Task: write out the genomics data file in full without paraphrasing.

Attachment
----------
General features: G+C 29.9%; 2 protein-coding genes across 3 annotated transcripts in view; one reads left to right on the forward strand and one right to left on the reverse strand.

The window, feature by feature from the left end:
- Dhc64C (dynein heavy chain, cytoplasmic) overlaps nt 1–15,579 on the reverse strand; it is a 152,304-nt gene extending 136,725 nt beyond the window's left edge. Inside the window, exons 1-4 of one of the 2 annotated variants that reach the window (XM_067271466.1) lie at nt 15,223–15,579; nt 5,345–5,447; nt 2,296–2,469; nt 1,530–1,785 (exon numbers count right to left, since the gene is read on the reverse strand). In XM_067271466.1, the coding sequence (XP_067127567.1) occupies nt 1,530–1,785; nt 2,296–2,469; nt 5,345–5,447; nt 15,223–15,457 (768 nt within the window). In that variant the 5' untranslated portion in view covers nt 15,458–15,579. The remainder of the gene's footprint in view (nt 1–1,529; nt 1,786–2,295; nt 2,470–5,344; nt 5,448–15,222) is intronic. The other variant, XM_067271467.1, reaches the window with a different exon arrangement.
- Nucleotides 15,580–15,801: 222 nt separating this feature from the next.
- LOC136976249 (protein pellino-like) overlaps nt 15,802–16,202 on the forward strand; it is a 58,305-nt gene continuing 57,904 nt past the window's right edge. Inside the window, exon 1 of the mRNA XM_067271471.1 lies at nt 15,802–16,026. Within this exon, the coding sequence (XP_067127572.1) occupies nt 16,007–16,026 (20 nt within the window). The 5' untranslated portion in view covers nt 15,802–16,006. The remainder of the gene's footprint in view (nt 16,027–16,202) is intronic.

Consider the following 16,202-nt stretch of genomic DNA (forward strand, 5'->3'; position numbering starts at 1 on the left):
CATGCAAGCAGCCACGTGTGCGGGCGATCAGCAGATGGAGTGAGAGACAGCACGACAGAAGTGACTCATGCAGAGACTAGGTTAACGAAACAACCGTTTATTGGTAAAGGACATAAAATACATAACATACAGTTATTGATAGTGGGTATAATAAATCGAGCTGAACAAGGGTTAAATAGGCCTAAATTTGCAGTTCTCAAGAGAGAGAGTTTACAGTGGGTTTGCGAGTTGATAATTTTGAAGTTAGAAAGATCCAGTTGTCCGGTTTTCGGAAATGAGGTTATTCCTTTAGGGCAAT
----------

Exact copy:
General features: G+C 29.9%; 2 protein-coding genes across 3 annotated transcripts in view; one reads left to right on the forward strand and one right to left on the reverse strand.

The window, feature by feature from the left end:
- Dhc64C (dynein heavy chain, cytoplasmic) overlaps nt 1–15,579 on the reverse strand; it is a 152,304-nt gene extending 136,725 nt beyond the window's left edge. Inside the window, exons 1-4 of one of the 2 annotated variants that reach the window (XM_067271466.1) lie at nt 15,223–15,579; nt 5,345–5,447; nt 2,296–2,469; nt 1,530–1,785 (exon numbers count right to left, since the gene is read on the reverse strand). In XM_067271466.1, the coding sequence (XP_067127567.1) occupies nt 1,530–1,785; nt 2,296–2,469; nt 5,345–5,447; nt 15,223–15,457 (768 nt within the window). In that variant the 5' untranslated portion in view covers nt 15,458–15,579. The remainder of the gene's footprint in view (nt 1–1,529; nt 1,786–2,295; nt 2,470–5,344; nt 5,448–15,222) is intronic. The other variant, XM_067271467.1, reaches the window with a different exon arrangement.
- Nucleotides 15,580–15,801: 222 nt separating this feature from the next.
- LOC136976249 (protein pellino-like) overlaps nt 15,802–16,202 on the forward strand; it is a 58,305-nt gene continuing 57,904 nt past the window's right edge. Inside the window, exon 1 of the mRNA XM_067271471.1 lies at nt 15,802–16,026. Within this exon, the coding sequence (XP_067127572.1) occupies nt 16,007–16,026 (20 nt within the window). The 5' untranslated portion in view covers nt 15,802–16,006. The remainder of the gene's footprint in view (nt 16,027–16,202) is intronic.

Consider the following 16,202-nt stretch of genomic DNA (forward strand, 5'->3'; position numbering starts at 1 on the left):
CATGCAAGCAGCCACGTGTGCGGGCGATCAGCAGATGGAGTGAGAGACAGCACGACAGAAGTGACTCATGCAGAGACTAGGTTAACGAAACAACCGTTTATTGGTAAAGGACATAAAATACATAACATACAGTTATTGATAGTGGGTATAATAAATCGAGCTGAACAAGGGTTAAATAGGCCTAAATTTGCAGTTCTCAAGAGAGAGAGTTTACAGTGGGTTTGCGAGTTGATAATTTTGAAGTTAGAAAGATCCAGTTGTCCGGTTTTCGGAAATGAGGTTATTCCTTTAGGGCAAT